Should campgrounds segregate tenters from RVers?

ImageRaging discussions continue between real campers (tenters) and behemoth campers (us RVers) about annoying each other.

Tenters complain about giant RVs (they mean anything larger than a tent) pulling into a campsite next to them and so that all they can see is a giant hunk of shiny metal from their campsite.

Then they complain about RVers running their noisy, smelly generators exhausting fumes into their campsite, and playing their TVs too loud.

On the other hand, RVers get annoyed by tenters walking about right outside their windows, talking, laughing, and making too much noise. Besides, they build fires with the smoke blowing in ourr windows, and they stay up late at night with loud talking getting louder as the amount of alcohol consumed rises.

For one side of the debate, consider what Jeremy Klaszus wrote in an opinion piece fin the Calgary (Canada) Herald calledKeep it down, fellow campers:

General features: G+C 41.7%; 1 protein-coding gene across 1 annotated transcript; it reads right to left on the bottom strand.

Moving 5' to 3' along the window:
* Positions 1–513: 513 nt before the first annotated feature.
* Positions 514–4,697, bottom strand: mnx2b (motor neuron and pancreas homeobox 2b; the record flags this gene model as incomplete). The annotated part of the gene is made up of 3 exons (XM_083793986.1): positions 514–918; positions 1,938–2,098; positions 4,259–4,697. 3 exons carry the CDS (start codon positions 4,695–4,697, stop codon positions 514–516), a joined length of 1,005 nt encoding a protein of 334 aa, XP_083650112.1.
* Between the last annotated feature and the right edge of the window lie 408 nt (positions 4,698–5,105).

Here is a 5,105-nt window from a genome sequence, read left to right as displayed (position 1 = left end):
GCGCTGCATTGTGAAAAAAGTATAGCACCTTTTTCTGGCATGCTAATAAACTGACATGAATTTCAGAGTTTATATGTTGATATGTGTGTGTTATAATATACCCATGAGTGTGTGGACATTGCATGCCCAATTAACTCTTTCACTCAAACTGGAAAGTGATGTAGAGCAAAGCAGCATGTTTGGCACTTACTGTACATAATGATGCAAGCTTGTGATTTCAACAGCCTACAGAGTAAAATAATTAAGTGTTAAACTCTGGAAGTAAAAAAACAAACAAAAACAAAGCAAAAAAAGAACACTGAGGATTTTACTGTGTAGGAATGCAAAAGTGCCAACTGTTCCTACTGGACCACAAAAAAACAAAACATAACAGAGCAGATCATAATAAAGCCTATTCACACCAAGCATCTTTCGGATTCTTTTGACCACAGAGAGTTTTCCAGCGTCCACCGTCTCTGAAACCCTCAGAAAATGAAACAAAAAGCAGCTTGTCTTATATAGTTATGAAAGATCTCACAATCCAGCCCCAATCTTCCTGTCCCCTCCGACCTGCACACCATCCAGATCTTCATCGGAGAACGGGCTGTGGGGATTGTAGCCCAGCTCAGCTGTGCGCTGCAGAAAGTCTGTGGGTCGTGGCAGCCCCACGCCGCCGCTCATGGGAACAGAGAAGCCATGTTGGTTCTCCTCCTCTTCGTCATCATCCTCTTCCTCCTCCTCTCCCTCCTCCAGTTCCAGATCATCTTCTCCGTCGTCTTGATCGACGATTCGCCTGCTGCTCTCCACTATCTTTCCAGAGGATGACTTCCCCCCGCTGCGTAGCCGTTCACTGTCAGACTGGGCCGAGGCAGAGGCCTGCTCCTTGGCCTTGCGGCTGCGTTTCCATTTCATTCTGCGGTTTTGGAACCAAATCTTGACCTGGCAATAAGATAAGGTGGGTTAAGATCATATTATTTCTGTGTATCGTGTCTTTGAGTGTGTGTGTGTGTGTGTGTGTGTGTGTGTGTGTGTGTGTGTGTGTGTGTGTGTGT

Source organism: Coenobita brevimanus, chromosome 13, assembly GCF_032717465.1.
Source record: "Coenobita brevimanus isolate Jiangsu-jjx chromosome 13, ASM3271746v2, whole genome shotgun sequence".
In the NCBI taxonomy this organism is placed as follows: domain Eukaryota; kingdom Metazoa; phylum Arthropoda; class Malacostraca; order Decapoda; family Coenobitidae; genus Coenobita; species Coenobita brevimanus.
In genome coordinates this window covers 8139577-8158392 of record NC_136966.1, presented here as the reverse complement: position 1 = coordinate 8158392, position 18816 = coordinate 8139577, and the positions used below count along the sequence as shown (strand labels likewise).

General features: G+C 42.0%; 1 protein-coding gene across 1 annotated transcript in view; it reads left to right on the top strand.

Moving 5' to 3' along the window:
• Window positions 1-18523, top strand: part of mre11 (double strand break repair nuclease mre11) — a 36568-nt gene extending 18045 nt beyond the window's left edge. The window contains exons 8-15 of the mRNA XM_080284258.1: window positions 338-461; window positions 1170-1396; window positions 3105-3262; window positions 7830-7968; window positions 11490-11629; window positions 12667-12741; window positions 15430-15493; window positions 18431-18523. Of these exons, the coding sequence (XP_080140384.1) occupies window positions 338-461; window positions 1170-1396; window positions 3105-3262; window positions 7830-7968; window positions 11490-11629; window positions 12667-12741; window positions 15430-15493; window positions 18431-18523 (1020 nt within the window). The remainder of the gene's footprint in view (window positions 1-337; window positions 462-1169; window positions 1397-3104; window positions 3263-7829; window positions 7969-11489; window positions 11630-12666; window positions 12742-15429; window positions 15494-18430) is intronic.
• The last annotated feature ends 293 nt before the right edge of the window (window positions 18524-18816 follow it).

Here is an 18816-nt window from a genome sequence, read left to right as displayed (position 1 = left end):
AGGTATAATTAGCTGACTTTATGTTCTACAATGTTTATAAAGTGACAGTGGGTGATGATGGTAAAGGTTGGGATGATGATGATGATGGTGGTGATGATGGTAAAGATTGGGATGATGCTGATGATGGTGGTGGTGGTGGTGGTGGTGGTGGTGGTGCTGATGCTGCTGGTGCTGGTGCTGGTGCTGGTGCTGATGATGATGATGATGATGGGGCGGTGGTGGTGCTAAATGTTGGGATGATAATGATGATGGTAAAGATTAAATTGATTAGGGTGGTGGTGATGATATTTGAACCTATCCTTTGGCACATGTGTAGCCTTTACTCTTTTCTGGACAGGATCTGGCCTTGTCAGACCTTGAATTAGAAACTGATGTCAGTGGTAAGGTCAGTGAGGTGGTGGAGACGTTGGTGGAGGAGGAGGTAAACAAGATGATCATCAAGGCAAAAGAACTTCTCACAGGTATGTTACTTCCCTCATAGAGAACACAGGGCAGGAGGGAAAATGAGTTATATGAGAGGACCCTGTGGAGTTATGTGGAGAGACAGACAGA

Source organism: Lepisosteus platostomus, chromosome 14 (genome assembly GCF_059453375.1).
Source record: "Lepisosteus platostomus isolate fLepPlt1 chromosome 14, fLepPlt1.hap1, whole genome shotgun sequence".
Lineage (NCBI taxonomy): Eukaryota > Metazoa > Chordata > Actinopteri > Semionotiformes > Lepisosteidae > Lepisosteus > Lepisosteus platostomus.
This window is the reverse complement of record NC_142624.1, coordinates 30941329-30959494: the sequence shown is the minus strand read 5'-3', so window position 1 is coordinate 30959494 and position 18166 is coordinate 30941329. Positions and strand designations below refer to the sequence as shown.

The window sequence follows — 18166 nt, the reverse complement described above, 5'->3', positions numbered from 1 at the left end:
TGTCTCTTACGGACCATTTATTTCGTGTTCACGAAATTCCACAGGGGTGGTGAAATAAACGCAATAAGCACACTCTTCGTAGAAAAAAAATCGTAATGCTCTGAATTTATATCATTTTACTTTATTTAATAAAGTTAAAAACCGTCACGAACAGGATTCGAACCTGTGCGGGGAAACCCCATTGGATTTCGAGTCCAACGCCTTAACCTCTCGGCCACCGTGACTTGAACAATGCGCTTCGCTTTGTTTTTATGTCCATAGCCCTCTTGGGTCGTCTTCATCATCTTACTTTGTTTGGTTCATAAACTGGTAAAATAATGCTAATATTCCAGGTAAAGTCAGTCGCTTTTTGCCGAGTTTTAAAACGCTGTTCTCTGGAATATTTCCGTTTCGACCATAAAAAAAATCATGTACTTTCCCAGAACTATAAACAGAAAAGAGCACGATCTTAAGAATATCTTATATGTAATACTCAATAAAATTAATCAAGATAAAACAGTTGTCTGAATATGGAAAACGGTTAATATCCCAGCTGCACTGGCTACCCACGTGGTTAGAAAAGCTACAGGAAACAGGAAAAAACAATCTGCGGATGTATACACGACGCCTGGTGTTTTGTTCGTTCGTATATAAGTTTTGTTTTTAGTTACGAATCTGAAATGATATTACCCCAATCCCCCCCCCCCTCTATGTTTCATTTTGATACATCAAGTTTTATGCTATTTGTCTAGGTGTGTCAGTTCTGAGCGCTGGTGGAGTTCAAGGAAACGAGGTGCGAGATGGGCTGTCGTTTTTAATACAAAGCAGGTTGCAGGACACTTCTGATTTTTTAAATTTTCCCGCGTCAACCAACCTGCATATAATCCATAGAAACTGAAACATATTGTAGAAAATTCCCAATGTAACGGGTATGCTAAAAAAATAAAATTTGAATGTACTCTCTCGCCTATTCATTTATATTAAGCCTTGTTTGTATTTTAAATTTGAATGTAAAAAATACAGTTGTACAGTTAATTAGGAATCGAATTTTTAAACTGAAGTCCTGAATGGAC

Camping is an opportunity to get away from the noise and chaos of urban life. A chance to unplug, unwind and so on. These days, however, more people seem to be hauling the city to the campground, unable to live without modern luxuries (heat, electricity, TV) for even a weekend. Earlier this month, I spotted a satellite dish at a campsite. A few campgrounds even offer wireless Internet, a terrible idea.

The goal, it seems, is to convert boring old campsites into urban residences. It’s baffling. Why go to the trouble and cost of hauling all that stuff into the woods, just to recreate the same setting you’re leaving? What’s the point? Why not just stay home?

There must be good reasons behind RV culture (though they escape me), and if people want to lug half of their homes into the woods, then of course they’re free to do so. But when they start spoiling the camping experience for others, it’s time to draw the line.

Klaszus feels that the “stuff” RVers have with them–and using it–is the problem, resulting in an inability to “get away from the noise and chaos of urban life. A chance to unplug, unwind . . . ” But I wonder whether he has considered fulltimers, where, yes, they are hauling their house around with them and they do stay in campgrounds.